I’d go even further and say that your first growth person should be promoted internally instead of hired externally. Knowing precisely which buttons to press and which person to push is the kind of knowledge that takes time to build — and someone with some years of in-house experience already has.Process and meetings: growth is the result of having a constant and conscious process of experimentation that you scale as you go. Constant because you should ALWAYS be running experiments — there are no shortcuts. The amount of experiments you run is inversely proportional to the time it will take for you to get to your desired result — the more, the faster. Conscious because they are not random aleatory experiments, they are always connected with your strategy and KPIs. If the result of an experiment doesn’t get you closer to your objective, you shouldn’t be prioritizing it for now.
Running effective growth meetings ensures your team is always with a backlog of tests to execute as well as they are focusing on the right things at the right time — zoom out and look a the results of your objectives, zoom in and look at the results of your experiments.Technology and Tools: are useless without the prior listed items, but essential once you’ve checked those boxes. Tools allow teams to operationalize frameworks in a consistent and cohesive way. Growth teams will be dealing with a large number always changing tools — since their focus will invariably fluctuate across all departments and steps of the customer journey — so, having instruments in place to connect it all and keep the process how it should be is not only a facilitator, it’s a must.
If it belongs to everyone, it belongs to no one.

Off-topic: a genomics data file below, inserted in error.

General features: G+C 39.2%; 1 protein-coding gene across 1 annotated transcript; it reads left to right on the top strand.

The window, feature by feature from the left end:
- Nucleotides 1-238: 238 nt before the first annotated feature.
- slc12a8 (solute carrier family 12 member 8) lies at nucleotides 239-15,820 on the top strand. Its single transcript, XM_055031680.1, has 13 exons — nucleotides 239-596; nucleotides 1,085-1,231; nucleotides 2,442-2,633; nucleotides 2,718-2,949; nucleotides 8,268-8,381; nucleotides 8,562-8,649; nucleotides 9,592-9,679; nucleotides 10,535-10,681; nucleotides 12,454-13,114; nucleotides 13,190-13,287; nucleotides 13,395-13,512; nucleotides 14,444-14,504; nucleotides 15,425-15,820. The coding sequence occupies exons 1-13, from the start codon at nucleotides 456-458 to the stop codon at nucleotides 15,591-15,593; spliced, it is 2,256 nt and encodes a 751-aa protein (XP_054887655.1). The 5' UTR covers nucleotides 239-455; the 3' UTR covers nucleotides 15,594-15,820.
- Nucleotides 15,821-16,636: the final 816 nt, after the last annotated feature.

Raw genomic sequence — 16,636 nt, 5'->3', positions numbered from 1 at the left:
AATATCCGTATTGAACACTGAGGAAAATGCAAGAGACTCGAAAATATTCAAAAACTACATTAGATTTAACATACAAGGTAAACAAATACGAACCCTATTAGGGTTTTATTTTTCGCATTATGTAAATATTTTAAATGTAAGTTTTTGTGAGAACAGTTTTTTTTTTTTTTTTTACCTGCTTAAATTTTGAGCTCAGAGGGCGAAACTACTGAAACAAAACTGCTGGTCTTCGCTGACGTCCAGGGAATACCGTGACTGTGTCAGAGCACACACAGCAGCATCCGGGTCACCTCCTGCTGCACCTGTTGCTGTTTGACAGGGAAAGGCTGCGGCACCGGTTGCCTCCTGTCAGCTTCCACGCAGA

If it tackles every problem, it solves no problem.
If it runs occasionally, it never really runs.
The assembly line to create a system varies a lot from company to company. While some of them are born with a more risk-taking approach in a rapid-changing industry they may already have some of such components in their DNA — so it comes down to actually operationalizing it. Others, in another hand, weren’t necessarily born after the tech boom, in a conservative industry, with mindset restraints — so the growth framework helps create a clear line of thought to connect all dots.
There’s no single way to assemble all components together, and it’s not a one-time job, but it is vital for achieving a long-term sustainable growth process.
Growth.Software is a platform built and designed for growth teams. From strategy mapping (setting up KPIs, Northstar metric, objectives, metrics repository) to execution (ideation, prioritization, test, and analysis).
Ideally, growth teams would be managed separately from operations — since it has their own nature. More about managing growth here.From an execution standpoint, and to assure autonomy and sustainability of the system, the growth team should meet regularly (weekly or bi-weekly) to assess the ins and outs.
This means checking the progress of your success metrics as well as deciding what goes into production in your next sprint.
Even when resources are scarce, meeting religiously helps to highlight the importance and significance of the team/project. More about growth meetings here.
Last but not least, the amount of experiments being run is directly proportional to the results you get. The process itself should be your best and most reliable lever — it is what guarantees the best outcome. The more tests, the better!